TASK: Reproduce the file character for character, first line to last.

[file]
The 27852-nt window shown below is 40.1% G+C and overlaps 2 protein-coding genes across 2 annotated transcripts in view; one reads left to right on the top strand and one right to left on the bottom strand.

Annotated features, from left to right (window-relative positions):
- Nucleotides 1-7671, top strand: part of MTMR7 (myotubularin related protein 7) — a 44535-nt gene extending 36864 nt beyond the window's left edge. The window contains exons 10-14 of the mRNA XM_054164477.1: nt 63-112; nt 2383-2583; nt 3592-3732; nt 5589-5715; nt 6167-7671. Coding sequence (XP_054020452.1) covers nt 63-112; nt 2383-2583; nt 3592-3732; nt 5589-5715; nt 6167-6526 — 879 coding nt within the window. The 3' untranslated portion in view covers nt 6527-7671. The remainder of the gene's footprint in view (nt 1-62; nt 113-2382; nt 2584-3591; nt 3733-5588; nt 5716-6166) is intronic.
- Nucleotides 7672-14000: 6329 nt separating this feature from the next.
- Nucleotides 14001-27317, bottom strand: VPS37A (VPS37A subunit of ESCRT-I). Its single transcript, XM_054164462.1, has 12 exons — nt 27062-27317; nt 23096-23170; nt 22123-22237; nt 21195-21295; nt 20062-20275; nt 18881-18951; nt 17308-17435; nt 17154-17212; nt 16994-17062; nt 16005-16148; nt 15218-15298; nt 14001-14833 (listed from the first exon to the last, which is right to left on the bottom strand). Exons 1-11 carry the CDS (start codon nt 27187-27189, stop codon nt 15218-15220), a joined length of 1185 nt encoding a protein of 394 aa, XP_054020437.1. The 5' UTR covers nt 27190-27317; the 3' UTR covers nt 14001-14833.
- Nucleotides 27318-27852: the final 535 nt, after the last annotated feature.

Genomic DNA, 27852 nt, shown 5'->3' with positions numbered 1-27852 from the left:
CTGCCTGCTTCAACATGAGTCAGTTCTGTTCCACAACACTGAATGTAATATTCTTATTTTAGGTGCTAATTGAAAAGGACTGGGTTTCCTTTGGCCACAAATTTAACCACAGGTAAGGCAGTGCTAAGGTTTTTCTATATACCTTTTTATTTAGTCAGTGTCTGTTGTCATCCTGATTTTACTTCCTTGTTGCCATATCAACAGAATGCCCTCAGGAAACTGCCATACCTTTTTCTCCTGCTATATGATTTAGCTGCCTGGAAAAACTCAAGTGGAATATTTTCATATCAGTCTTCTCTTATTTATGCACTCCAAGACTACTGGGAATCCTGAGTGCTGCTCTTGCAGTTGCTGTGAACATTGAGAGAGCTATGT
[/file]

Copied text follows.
The 27852-nt window shown below is 40.1% G+C and overlaps 2 protein-coding genes across 2 annotated transcripts in view; one reads left to right on the top strand and one right to left on the bottom strand.

Annotated features, from left to right (window-relative positions):
- Nucleotides 1-7671, top strand: part of MTMR7 (myotubularin related protein 7) — a 44535-nt gene extending 36864 nt beyond the window's left edge. The window contains exons 10-14 of the mRNA XM_054164477.1: nt 63-112; nt 2383-2583; nt 3592-3732; nt 5589-5715; nt 6167-7671. Coding sequence (XP_054020452.1) covers nt 63-112; nt 2383-2583; nt 3592-3732; nt 5589-5715; nt 6167-6526 — 879 coding nt within the window. The 3' untranslated portion in view covers nt 6527-7671. The remainder of the gene's footprint in view (nt 1-62; nt 113-2382; nt 2584-3591; nt 3733-5588; nt 5716-6166) is intronic.
- Nucleotides 7672-14000: 6329 nt separating this feature from the next.
- Nucleotides 14001-27317, bottom strand: VPS37A (VPS37A subunit of ESCRT-I). Its single transcript, XM_054164462.1, has 12 exons — nt 27062-27317; nt 23096-23170; nt 22123-22237; nt 21195-21295; nt 20062-20275; nt 18881-18951; nt 17308-17435; nt 17154-17212; nt 16994-17062; nt 16005-16148; nt 15218-15298; nt 14001-14833 (listed from the first exon to the last, which is right to left on the bottom strand). Exons 1-11 carry the CDS (start codon nt 27187-27189, stop codon nt 15218-15220), a joined length of 1185 nt encoding a protein of 394 aa, XP_054020437.1. The 5' UTR covers nt 27190-27317; the 3' UTR covers nt 14001-14833.
- Nucleotides 27318-27852: the final 535 nt, after the last annotated feature.

Genomic DNA, 27852 nt, shown 5'->3' with positions numbered 1-27852 from the left:
CTGCCTGCTTCAACATGAGTCAGTTCTGTTCCACAACACTGAATGTAATATTCTTATTTTAGGTGCTAATTGAAAAGGACTGGGTTTCCTTTGGCCACAAATTTAACCACAGGTAAGGCAGTGCTAAGGTTTTTCTATATACCTTTTTATTTAGTCAGTGTCTGTTGTCATCCTGATTTTACTTCCTTGTTGCCATATCAACAGAATGCCCTCAGGAAACTGCCATACCTTTTTCTCCTGCTATATGATTTAGCTGCCTGGAAAAACTCAAGTGGAATATTTTCATATCAGTCTTCTCTTATTTATGCACTCCAAGACTACTGGGAATCCTGAGTGCTGCTCTTGCAGTTGCTGTGAACATTGAGAGAGCTATGT